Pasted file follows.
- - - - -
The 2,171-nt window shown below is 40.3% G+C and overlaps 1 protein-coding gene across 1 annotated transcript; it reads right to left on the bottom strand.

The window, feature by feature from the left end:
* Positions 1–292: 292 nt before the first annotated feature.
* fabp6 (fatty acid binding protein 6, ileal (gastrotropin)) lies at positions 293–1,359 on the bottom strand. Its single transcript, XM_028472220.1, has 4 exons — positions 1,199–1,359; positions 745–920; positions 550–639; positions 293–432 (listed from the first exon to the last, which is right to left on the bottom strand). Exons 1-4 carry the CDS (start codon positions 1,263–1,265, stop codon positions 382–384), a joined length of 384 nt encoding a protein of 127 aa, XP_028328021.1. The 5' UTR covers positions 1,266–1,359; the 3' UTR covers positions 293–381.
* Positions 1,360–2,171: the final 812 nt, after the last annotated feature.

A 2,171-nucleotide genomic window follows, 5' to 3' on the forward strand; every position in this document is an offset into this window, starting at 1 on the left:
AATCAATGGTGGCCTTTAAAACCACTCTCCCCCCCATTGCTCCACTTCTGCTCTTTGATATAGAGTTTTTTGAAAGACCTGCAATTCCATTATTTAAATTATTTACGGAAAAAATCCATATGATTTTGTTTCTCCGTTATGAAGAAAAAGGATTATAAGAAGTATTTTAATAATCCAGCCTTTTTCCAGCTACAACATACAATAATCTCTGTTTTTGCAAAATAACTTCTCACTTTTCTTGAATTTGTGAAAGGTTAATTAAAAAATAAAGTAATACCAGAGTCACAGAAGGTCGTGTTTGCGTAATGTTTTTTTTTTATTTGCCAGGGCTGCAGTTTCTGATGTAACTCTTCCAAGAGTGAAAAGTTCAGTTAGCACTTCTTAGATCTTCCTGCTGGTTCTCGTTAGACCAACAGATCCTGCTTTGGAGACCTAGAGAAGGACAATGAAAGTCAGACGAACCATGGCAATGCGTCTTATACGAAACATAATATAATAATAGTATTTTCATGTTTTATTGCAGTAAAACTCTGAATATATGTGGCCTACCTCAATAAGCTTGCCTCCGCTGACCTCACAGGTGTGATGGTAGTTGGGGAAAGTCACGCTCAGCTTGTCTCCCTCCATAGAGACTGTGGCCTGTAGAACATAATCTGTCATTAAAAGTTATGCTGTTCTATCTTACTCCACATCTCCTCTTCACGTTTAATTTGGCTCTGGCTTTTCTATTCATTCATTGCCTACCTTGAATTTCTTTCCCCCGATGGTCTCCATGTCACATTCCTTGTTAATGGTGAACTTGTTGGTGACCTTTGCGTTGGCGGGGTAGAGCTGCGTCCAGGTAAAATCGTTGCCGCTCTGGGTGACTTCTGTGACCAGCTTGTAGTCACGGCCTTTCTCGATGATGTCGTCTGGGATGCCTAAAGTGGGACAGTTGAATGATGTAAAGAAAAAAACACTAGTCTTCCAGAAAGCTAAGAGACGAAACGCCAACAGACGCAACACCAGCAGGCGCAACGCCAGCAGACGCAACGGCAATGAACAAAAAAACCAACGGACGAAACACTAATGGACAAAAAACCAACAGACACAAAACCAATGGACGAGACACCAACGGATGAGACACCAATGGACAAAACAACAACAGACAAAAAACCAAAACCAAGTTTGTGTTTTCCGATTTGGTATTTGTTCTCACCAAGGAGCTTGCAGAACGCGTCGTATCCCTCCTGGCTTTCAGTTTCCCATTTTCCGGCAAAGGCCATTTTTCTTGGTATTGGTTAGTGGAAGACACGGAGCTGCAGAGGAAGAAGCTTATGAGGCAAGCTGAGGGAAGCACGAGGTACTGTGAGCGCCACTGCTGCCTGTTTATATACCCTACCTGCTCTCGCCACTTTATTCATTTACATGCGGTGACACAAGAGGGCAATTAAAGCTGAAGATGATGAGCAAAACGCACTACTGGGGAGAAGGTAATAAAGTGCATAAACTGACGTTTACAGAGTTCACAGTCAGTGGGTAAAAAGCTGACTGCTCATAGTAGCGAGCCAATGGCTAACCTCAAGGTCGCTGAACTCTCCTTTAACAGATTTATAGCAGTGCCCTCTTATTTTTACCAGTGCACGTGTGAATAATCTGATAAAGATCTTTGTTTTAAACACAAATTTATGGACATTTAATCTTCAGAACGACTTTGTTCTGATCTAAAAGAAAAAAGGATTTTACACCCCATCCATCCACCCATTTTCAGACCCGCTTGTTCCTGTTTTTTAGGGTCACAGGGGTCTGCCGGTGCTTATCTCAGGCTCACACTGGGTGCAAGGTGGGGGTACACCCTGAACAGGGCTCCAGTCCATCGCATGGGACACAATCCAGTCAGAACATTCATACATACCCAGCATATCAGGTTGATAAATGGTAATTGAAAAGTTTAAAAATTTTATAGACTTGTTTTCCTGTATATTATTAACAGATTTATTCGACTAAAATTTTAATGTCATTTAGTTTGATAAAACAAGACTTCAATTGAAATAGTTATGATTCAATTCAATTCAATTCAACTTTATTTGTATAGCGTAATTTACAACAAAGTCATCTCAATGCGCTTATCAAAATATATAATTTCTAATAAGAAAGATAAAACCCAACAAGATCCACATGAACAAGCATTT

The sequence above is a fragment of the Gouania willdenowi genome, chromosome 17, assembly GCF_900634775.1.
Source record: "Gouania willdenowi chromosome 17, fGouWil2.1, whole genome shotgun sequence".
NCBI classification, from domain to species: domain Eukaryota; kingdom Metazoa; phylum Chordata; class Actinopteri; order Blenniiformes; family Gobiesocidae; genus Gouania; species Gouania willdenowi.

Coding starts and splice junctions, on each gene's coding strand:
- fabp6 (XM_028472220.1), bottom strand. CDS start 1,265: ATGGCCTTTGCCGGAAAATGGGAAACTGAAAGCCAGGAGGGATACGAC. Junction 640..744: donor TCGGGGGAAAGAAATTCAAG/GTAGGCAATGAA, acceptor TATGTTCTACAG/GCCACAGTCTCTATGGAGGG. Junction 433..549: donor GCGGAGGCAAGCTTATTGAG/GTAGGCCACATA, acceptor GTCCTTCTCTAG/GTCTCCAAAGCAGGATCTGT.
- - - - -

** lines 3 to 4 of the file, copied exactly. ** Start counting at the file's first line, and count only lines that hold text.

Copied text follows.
* Positions 1–292: 292 nt before the first annotated feature.
* fabp6 (fatty acid binding protein 6, ileal (gastrotropin)) lies at positions 293–1,359 on the bottom strand. Its single transcript, XM_028472220.1, has 4 exons — positions 1,199–1,359; positions 745–920; positions 550–639; positions 293–432 (listed from the first exon to the last, which is right to left on the bottom strand). Exons 1-4 carry the CDS (start codon positions 1,263–1,265, stop codon positions 382–384), a joined length of 384 nt encoding a protein of 127 aa, XP_028328021.1. The 5' UTR covers positions 1,266–1,359; the 3' UTR covers positions 293–381.